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BACKGROUND: Placebo-controlled trials play an important role in the evaluation of healthcare interventions. However, they can be challenging to design and deliver for invasive interventions, including surgery. In-depth understanding of the component parts of the treatment intervention is needed to ascertain what should, and should not, be delivered as part of the placebo. Assessment of risk to patients and strategies to ensure that the placebo effectively mimics the treatment are also required. To date, no guidance exists for the design of invasive placebo interventions. This study aimed to develop a framework to optimize the design and delivery of invasive placebo interventions in RCTs. METHODS: A preliminary framework was developed using published literature to: expand the scope of an existing typology, which facilitates the deconstruction of invasive interventions; and identify placebo optimization strategies. The framework was refined after consultation with key stakeholders in surgical trials, consensus methodology and medical ethics. RESULTS: The resulting DITTO framework consists of five stages: deconstruct treatment intervention into constituent components and co-interventions; identify critical surgical element(s); take out the critical element(s); think risk, feasibility and role of placebo in the trial when considering remaining components; and optimize placebo to ensure effective blinding of patients and trial personnel. CONCLUSION: DITTO considers invasive placebo composition systematically, accounting for risk, feasibility and placebo optimization. Use of the framework can support the design of high-quality RCTs, which are needed to underpin delivery of healthcare interventions.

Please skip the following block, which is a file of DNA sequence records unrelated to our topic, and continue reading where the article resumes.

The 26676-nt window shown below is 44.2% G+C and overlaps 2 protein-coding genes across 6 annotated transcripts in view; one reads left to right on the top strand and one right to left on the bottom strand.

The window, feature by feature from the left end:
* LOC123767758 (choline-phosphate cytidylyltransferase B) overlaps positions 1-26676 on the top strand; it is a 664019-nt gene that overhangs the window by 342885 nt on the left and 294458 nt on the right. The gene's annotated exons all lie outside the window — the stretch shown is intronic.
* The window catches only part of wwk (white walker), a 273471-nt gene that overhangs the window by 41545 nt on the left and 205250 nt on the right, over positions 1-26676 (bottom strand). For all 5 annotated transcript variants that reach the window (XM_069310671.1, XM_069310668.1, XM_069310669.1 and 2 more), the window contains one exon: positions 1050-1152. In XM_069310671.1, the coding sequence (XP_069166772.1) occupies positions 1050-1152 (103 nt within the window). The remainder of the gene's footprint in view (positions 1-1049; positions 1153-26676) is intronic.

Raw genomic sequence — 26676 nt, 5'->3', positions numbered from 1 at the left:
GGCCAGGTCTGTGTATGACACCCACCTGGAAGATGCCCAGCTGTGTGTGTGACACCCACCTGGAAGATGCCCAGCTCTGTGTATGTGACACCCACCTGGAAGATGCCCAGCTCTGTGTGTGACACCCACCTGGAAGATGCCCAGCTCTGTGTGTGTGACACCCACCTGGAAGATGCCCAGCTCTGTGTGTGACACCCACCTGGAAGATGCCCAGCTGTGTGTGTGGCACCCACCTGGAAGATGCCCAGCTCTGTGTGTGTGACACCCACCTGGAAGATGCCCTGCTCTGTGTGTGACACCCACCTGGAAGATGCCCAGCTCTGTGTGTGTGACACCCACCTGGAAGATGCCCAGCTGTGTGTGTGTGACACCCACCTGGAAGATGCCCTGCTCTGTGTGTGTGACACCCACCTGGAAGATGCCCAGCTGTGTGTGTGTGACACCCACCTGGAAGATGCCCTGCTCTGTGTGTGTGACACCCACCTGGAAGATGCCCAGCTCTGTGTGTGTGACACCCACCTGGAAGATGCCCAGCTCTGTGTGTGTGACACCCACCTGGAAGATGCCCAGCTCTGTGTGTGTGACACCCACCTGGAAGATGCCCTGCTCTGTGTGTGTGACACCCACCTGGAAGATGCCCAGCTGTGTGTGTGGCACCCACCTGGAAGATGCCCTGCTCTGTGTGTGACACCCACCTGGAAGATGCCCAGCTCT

Original publication




Journal article


Br J Surg

Publication Date





1114 - 1122


Humans, Placebos, Randomized Controlled Trials as Topic, Risk Assessment